Passive RFID Used as Low Cost Input Devices

In case you missed it last week, ACH CHI conference took place in San Jose. This is the world class conference on human-computer interaction that looks to define and enhance the cutting-edge research in this field.

Now, recent advances in RFID signal analysis by Disney Labs, at CMU have shown how these low cost RFID tags that are used for inventory tracking can be used as very low cost input device sensors, monitoring touch, motion and more from several meters away, wirelessly, battery-free and for less than a dime per object.

The work is part of the research that came out of the future interfaces group at Carnegie Mellon University (CMU) based in Pittsburgh, PA, where Disney Research also hails. At CHI this year, the Disney group showed off its RFID sensing, and how passive RFID tags used in inventory control and costing less than 10-cents, can be used to empower a physical device to interact with digital devices and software algorithms running in a virtual world. Along with other applications, the group nested just such an RFID tag into a model star cruiser demonstrating real-time tracking of the physical “toy” movements, animated in sync with screen action in the computer game.

Disney Labs at CHIDisney Research at CHI 2016, Source CMU News

Using tagged physical objects, Disney Labs demonstrated the ability to infer trajectory, and how the device may be held or touched, all from the tag’s signal exploiting the parameters including signal strength, radio frequency phase and Doppler shift. But doing this real-time was the real trick, according to Disney’s research scientist, James McCann.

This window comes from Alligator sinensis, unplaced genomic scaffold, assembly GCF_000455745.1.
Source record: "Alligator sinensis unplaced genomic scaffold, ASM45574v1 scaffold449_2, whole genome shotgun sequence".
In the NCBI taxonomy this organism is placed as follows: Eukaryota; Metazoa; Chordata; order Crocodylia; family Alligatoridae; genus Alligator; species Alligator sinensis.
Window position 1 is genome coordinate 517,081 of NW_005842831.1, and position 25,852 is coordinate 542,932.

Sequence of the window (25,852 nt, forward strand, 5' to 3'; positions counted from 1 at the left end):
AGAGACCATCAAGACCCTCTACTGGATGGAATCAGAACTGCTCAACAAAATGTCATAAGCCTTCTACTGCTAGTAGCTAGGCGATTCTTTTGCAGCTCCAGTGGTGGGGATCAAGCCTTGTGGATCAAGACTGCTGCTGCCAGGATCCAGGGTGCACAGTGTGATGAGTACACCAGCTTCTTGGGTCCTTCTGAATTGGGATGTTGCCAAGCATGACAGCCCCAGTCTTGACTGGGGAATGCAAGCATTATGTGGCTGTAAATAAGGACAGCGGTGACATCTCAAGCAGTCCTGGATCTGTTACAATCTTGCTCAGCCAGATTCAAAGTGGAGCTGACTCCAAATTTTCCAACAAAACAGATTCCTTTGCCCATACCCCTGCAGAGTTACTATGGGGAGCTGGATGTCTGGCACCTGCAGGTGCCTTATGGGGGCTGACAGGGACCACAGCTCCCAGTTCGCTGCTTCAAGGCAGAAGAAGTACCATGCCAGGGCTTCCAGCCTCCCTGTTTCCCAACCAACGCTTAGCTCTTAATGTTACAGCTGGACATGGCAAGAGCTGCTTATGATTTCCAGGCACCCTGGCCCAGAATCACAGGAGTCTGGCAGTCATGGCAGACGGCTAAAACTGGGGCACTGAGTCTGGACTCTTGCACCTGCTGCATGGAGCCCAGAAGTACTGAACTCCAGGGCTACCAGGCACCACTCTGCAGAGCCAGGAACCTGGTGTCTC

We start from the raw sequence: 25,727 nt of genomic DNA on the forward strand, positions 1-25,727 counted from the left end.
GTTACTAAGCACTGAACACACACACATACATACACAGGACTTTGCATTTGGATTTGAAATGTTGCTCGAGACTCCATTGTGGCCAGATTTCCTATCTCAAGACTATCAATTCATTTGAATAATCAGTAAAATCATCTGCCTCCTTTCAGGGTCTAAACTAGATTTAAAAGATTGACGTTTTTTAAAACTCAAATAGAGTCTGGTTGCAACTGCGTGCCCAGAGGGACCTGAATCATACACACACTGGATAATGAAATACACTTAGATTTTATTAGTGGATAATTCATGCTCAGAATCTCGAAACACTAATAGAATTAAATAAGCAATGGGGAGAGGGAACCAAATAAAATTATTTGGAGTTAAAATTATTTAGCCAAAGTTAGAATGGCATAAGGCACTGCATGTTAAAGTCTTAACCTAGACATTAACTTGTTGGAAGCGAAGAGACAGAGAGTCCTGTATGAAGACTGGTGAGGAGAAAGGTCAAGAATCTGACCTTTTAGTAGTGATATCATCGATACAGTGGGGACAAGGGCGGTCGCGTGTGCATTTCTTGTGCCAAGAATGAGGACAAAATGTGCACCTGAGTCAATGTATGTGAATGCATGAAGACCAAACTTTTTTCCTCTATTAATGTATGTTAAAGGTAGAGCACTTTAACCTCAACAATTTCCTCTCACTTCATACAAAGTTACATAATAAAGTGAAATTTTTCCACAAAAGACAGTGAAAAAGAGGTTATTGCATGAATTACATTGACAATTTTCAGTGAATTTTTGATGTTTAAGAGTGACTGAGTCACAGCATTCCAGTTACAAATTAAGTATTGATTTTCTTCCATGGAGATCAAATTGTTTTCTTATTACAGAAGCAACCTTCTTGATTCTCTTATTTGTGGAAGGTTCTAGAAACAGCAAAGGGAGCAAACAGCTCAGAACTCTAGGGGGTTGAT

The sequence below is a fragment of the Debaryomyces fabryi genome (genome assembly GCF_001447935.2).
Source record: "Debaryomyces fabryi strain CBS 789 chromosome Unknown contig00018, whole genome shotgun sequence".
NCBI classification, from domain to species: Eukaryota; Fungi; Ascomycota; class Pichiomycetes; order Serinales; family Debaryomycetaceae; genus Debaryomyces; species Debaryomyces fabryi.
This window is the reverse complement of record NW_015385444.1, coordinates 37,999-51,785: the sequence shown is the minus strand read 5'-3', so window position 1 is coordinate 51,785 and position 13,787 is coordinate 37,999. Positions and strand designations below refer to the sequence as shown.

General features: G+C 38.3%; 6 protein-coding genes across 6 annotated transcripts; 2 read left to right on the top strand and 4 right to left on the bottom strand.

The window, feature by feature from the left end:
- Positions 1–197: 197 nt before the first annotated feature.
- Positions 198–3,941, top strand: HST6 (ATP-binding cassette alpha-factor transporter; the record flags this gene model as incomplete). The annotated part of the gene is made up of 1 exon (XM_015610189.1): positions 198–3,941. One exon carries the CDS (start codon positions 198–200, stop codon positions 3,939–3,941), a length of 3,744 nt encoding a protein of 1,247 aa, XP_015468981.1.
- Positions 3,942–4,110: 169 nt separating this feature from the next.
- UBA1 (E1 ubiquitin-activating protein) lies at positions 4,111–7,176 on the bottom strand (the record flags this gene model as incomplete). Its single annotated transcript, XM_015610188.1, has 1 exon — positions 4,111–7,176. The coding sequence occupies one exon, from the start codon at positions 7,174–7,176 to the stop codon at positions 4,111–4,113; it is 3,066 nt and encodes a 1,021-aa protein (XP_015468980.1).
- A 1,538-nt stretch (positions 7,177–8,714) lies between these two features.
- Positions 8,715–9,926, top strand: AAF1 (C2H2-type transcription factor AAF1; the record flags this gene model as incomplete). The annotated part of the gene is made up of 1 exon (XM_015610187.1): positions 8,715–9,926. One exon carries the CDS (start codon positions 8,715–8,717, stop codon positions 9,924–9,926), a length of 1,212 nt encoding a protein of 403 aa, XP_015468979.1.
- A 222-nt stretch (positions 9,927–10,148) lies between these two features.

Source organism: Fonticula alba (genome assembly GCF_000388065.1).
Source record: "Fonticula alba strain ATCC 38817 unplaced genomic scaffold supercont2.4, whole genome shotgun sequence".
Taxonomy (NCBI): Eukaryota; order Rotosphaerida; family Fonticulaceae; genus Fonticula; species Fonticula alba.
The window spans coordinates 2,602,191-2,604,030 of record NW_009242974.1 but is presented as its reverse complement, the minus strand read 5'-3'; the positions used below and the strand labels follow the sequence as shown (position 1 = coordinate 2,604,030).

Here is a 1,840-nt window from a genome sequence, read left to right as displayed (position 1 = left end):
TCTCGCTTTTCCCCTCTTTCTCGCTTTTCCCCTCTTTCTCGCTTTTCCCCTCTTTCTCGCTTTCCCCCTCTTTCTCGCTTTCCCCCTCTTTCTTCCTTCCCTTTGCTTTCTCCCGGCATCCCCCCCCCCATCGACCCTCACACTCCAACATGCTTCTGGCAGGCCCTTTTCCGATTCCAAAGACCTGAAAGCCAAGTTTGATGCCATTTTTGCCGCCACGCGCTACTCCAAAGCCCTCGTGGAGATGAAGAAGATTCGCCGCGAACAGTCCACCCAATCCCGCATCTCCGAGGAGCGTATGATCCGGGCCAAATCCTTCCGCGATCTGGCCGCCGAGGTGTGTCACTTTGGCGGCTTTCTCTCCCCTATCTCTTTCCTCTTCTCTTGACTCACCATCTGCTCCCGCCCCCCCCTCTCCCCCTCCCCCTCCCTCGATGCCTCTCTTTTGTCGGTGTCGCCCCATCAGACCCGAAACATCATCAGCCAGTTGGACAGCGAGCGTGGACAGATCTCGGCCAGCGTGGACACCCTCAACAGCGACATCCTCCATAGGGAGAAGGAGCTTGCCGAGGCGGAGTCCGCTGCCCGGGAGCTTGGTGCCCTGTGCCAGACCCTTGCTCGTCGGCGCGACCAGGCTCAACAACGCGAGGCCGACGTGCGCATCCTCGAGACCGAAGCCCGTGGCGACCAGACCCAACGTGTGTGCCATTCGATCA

The breakthrough came using what the group calls RapID. A framework of advanced signal processing of highly uncertain information (signals) that predicts, with a high degree of certainty, specific outcomes that achieved orders of magnitude of performance improvements (from 2 seconds down to just 200 milliseconds.) The RapID framework shifts the focus from simple signal processing to probabilistic formulation, the weighing of event outcome possibilities rather than just focusing on signal processing. This enabled low-level uncertainty to be handled in a high-level fashion, according to the group’s paper presented at CHI.

RapID generated significantly reduced lag time benefits. “For instance, a slider controller might work by moving an object that successively obscures the antennas of a series of RFID tags; if one obscured tag suddenly is uncovered, the system might reason that the next tag in line will be obscured,” the Disney group reported. “By making it easy to add RFID-based sensing to objects, RapID enables the design of new, custom interactive devices with a very fast development cycle,” according to Alanson Sample, research scientist at Disney Research.

Empowering real-time tracking of unique tagged objects with free form movement using off the shelf, wireless, battery less and perhaps most importantly, inexpensive components can open up the flood gates of sensor/input device development.

Also from CHI this year, don’t miss Art Berman’s Display Daily on Skin Track technology (SkinTrack Turns a User’s Skin into an Auxiliary Smartwatch Touchscreen) shown for the first time this year at CHI. This is an on-skin touch tracking technique that “spills” computer interaction onto human skin from, say, a wearable device like a watch that virtually extends the desktop interaction area well beyond the small screen of a wearable and onto the users arm, hand or conceivably any other appendage.

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